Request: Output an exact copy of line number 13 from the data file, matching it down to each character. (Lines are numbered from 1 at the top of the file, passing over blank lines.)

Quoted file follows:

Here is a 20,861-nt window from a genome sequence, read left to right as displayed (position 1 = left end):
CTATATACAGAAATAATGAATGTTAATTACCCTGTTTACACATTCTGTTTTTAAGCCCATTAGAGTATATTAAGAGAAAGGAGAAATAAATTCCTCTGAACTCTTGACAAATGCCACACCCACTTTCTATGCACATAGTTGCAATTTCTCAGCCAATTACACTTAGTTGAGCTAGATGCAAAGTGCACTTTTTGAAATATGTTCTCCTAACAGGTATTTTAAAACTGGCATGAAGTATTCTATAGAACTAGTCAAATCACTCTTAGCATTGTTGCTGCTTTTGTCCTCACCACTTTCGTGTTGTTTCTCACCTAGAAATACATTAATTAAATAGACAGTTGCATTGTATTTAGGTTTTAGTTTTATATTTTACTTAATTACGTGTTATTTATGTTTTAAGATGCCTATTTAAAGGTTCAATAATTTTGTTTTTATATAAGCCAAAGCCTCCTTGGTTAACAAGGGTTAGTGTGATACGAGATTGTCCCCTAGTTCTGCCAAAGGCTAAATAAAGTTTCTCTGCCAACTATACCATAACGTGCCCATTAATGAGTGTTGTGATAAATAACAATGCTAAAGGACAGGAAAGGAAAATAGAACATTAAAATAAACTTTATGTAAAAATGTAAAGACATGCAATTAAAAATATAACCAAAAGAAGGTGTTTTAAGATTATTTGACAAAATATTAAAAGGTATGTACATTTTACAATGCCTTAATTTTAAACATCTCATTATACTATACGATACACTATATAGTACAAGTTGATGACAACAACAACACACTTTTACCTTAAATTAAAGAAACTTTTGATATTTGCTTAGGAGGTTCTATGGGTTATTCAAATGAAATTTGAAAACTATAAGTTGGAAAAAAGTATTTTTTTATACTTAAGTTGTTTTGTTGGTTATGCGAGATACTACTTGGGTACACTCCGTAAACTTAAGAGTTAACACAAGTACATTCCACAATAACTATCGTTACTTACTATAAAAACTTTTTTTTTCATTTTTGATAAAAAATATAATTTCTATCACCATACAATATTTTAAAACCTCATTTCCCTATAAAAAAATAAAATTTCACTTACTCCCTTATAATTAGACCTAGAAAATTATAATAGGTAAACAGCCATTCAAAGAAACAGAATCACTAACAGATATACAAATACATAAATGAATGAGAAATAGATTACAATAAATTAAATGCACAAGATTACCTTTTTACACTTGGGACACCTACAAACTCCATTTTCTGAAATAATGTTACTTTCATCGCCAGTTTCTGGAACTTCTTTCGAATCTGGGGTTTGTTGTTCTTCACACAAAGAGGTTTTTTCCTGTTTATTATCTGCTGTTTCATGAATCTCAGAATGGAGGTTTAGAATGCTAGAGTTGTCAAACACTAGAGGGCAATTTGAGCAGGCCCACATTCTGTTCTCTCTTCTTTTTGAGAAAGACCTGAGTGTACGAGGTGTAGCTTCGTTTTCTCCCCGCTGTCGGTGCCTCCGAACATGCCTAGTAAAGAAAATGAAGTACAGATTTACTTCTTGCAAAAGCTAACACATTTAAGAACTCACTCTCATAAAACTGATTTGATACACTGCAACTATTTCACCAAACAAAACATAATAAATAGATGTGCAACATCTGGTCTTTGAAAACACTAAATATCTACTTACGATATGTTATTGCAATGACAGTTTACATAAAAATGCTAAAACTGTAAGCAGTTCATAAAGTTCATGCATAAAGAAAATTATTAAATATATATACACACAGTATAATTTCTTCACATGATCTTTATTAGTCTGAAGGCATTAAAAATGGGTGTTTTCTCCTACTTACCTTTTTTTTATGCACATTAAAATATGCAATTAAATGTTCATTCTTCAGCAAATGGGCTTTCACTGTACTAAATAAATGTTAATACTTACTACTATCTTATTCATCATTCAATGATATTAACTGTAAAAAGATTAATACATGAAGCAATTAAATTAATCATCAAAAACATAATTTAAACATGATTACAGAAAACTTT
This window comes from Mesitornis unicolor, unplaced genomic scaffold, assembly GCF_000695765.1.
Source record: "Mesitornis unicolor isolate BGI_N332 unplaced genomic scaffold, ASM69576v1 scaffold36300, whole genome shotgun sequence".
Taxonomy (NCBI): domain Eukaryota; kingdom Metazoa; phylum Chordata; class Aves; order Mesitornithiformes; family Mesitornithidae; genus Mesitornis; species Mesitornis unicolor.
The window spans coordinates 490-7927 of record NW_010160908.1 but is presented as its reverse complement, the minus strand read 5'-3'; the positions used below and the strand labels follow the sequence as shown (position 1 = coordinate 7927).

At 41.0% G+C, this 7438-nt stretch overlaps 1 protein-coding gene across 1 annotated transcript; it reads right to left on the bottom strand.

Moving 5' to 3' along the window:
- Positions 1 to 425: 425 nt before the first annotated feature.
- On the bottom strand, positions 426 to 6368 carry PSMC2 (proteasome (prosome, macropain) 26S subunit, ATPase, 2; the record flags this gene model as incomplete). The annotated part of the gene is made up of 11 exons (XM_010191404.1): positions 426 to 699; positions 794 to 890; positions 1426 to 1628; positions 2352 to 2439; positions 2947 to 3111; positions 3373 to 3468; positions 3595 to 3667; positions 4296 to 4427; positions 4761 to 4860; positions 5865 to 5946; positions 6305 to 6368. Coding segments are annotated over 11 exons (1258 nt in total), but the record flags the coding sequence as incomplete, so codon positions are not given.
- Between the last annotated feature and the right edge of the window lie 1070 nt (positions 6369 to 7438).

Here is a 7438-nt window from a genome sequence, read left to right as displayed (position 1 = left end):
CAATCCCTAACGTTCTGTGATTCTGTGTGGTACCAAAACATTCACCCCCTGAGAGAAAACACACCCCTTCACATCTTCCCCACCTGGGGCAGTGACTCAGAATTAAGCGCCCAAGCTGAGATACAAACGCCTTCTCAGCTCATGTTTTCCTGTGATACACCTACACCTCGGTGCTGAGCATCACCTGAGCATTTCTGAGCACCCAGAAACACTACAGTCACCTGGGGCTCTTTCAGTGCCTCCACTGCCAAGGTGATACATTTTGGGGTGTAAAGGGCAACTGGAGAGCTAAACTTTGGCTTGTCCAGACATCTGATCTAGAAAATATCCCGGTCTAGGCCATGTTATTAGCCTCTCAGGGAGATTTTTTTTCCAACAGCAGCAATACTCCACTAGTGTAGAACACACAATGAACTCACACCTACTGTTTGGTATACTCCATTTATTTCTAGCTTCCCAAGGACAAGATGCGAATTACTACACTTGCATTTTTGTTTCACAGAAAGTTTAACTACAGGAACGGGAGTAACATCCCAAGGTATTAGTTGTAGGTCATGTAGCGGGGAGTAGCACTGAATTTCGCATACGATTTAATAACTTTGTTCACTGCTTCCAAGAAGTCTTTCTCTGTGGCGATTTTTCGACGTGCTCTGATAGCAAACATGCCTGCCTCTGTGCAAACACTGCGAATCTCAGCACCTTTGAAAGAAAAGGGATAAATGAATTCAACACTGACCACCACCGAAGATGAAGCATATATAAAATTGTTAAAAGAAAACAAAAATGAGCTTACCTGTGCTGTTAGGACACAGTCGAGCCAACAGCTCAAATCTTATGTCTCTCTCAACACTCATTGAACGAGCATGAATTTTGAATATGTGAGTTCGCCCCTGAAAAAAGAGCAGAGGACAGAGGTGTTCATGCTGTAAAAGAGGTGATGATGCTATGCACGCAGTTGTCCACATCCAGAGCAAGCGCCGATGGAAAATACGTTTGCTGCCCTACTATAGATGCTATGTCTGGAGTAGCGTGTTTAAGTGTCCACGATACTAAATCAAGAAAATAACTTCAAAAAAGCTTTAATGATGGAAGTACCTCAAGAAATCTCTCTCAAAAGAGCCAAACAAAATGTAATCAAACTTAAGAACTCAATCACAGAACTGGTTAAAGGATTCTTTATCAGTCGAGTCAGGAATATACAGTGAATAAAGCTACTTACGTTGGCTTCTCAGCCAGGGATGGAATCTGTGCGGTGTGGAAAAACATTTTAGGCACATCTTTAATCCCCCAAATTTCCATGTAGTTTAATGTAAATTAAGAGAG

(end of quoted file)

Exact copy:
CAATCCCTAACGTTCTGTGATTCTGTGTGGTACCAAAACATTCACCCCCTGAGAGAAAACACACCCCTTCACATCTTCCCCACCTGGGGCAGTGACTCAGAATTAAGCGCCCAAGCTGAGATACAAACGCCTTCTCAGCTCATGTTTTCCTGTGATACACCTACACCTCGGTGCTGAGCATCACCTGAGCATTTCTGAGCACCCAGAAACACTACAGTCACCTGGGGCTCTTTCAGTGCCTCCACTGCCAAGGTGATACATTTTGGGGTGTAAAGGGCAACTGGAGAGCTAAACTTTGGCTTGTCCAGACATCTGATCTAGAAAATATCCCGGTCTAGGCCATGTTATTAGCCTCTCAGGGAGATTTTTTTTCCAACAGCAGCAATACTCCACTAGTGTAGAACACACAATGAACTCACACCTACTGTTTGGTATACTCCATTTATTTCTAGCTTCCCAAGGACAAGATGCGAATTACTACACTTGCATTTTTGTTTCACAGAAAGTTTAACTACAGGAACGGGAGTAACATCCCAAGGTATTAGTTGTAGGTCATGTAGCGGGGAGTAGCACTGAATTTCGCATACGATTTAATAACTTTGTTCACTGCTTCCAAGAAGTCTTTCTCTGTGGCGATTTTTCGACGTGCTCTGATAGCAAACATGCCTGCCTCTGTGCAAACACTGCGAATCTCAGCACCTTTGAAAGAAAAGGGATAAATGAATTCAACACTGACCACCACCGAAGATGAAGCATATATAAAATTGTTAAAAGAAAACAAAAATGAGCTTACCTGTGCTGTTAGGACACAGTCGAGCCAACAGCTCAAATCTTATGTCTCTCTCAACACTCATTGAACGAGCATGAATTTTGAATATGTGAGTTCGCCCCTGAAAAAAGAGCAGAGGACAGAGGTGTTCATGCTGTAAAAGAGGTGATGATGCTATGCACGCAGTTGTCCACATCCAGAGCAAGCGCCGATGGAAAATACGTTTGCTGCCCTACTATAGATGCTATGTCTGGAGTAGCGTGTTTAAGTGTCCACGATACTAAATCAAGAAAATAACTTCAAAAAAGCTTTAATGATGGAAGTACCTCAAGAAATCTCTCTCAAAAGAGCCAAACAAAATGTAATCAAACTTAAGAACTCAATCACAGAACTGGTTAAAGGATTCTTTATCAGTCGAGTCAGGAATATACAGTGAATAAAGCTACTTACGTTGGCTTCTCAGCCAGGGATGGAATCTGTGCGGTGTGGAAAAACATTTTAGGCACATCTTTAATCCCCCAAATTTCCATGTAGTTTAATGTAAATTAAGAGAG